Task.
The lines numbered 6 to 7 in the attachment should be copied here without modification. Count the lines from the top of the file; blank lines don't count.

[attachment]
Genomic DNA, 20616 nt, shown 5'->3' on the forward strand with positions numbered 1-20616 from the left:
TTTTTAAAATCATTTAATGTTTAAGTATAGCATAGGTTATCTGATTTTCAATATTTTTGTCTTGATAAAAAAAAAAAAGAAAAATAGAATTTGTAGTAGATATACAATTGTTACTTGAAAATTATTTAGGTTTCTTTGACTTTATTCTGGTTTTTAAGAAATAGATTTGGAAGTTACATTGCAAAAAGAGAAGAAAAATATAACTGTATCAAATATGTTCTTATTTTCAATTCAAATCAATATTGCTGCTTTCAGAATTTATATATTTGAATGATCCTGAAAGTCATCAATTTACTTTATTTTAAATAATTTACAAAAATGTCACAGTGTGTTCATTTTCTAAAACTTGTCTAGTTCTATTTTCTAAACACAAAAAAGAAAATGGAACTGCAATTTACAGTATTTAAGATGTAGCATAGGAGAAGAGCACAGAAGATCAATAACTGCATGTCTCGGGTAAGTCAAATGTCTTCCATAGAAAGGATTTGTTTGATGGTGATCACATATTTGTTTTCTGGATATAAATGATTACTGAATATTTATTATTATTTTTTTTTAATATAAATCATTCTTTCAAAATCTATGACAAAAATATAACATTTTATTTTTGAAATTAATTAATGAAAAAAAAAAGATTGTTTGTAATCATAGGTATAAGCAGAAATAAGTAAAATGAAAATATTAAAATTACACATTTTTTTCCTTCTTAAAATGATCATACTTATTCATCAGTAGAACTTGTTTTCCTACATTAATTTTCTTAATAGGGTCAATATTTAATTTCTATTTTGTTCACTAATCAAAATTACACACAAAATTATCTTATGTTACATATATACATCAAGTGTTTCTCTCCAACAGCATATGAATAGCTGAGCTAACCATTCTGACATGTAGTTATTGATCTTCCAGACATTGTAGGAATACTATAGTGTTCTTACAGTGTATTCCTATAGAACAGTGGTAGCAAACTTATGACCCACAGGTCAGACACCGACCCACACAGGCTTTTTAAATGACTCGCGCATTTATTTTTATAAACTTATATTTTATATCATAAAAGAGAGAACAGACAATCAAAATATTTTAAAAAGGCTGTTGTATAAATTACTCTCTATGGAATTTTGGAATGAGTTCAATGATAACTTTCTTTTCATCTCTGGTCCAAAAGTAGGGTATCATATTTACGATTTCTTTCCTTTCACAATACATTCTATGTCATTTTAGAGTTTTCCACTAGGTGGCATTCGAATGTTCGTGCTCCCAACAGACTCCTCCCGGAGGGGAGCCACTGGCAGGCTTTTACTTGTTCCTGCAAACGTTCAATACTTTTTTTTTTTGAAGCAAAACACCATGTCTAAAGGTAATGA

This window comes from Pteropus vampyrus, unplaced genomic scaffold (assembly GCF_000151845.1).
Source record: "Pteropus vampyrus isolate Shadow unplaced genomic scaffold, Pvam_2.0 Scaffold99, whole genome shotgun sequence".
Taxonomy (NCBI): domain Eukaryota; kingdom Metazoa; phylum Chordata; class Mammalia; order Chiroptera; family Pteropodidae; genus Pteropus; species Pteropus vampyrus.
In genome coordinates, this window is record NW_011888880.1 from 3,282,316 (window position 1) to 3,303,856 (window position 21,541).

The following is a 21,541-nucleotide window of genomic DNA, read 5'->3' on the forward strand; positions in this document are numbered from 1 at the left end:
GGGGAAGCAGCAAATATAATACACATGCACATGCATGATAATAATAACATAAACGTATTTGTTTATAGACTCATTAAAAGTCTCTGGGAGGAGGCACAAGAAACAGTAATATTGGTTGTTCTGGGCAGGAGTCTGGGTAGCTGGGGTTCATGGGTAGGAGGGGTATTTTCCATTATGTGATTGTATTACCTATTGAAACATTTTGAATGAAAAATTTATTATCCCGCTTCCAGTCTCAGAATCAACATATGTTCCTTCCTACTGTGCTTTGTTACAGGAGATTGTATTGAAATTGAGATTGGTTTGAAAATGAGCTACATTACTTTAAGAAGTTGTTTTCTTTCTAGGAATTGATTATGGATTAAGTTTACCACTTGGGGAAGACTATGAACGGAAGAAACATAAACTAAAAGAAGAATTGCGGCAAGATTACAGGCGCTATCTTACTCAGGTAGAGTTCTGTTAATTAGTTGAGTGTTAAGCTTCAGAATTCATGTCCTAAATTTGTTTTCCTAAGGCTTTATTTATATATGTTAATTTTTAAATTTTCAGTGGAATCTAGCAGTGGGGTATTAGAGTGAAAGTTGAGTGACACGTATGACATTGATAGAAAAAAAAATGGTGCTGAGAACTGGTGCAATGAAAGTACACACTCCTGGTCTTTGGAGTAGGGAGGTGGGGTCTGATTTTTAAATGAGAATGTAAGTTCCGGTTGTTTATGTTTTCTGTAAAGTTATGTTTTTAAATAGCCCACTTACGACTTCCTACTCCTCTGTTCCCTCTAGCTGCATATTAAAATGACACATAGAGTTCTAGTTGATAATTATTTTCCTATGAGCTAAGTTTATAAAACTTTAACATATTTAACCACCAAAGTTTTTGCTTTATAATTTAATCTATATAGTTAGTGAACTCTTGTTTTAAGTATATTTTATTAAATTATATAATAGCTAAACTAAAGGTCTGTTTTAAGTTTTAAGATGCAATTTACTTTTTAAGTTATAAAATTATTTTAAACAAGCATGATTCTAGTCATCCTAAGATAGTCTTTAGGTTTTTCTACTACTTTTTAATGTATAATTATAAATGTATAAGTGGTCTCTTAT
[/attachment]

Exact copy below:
In genome coordinates, this window is record NW_011888880.1 from 3,282,316 (window position 1) to 3,303,856 (window position 21,541).

The following is a 21,541-nucleotide window of genomic DNA, read 5'->3' on the forward strand; positions in this document are numbered from 1 at the left end: